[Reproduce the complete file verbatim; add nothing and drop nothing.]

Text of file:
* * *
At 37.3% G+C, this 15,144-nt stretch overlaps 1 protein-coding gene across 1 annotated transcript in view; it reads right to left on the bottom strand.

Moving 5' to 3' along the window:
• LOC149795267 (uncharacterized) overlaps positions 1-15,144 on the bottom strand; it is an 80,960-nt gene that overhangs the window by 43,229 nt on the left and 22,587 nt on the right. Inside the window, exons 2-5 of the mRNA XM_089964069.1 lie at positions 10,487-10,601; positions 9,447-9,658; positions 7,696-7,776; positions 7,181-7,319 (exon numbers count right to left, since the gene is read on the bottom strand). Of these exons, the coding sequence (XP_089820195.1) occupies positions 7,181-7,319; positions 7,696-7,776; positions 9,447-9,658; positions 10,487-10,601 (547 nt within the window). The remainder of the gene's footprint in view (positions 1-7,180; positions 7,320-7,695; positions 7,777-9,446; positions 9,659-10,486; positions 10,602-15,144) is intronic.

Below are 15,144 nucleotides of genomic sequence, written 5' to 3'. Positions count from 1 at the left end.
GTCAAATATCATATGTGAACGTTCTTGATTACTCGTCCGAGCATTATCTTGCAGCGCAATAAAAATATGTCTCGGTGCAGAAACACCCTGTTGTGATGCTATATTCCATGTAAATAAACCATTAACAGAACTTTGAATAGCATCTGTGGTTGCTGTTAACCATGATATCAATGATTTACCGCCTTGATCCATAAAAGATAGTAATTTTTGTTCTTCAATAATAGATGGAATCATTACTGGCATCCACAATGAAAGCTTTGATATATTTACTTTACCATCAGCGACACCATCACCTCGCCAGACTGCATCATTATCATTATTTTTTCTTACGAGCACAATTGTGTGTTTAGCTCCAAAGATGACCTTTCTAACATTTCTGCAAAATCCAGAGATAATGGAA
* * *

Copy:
At 37.3% G+C, this 15,144-nt stretch overlaps 1 protein-coding gene across 1 annotated transcript in view; it reads right to left on the bottom strand.

Moving 5' to 3' along the window:
• LOC149795267 (uncharacterized) overlaps positions 1-15,144 on the bottom strand; it is an 80,960-nt gene that overhangs the window by 43,229 nt on the left and 22,587 nt on the right. Inside the window, exons 2-5 of the mRNA XM_089964069.1 lie at positions 10,487-10,601; positions 9,447-9,658; positions 7,696-7,776; positions 7,181-7,319 (exon numbers count right to left, since the gene is read on the bottom strand). Of these exons, the coding sequence (XP_089820195.1) occupies positions 7,181-7,319; positions 7,696-7,776; positions 9,447-9,658; positions 10,487-10,601 (547 nt within the window). The remainder of the gene's footprint in view (positions 1-7,180; positions 7,320-7,695; positions 7,777-9,446; positions 9,659-10,486; positions 10,602-15,144) is intronic.

Below are 15,144 nucleotides of genomic sequence, written 5' to 3'. Positions count from 1 at the left end.
GTCAAATATCATATGTGAACGTTCTTGATTACTCGTCCGAGCATTATCTTGCAGCGCAATAAAAATATGTCTCGGTGCAGAAACACCCTGTTGTGATGCTATATTCCATGTAAATAAACCATTAACAGAACTTTGAATAGCATCTGTGGTTGCTGTTAACCATGATATCAATGATTTACCGCCTTGATCCATAAAAGATAGTAATTTTTGTTCTTCAATAATAGATGGAATCATTACTGGCATCCACAATGAAAGCTTTGATATATTTACTTTACCATCAGCGACACCATCACCTCGCCAGACTGCATCATTATCATTATTTTTTCTTACGAGCACAATTGTGTGTTTAGCTCCAAAGATGACCTTTCTAACATTTCTGCAAAATCCAGAGATAATGGAA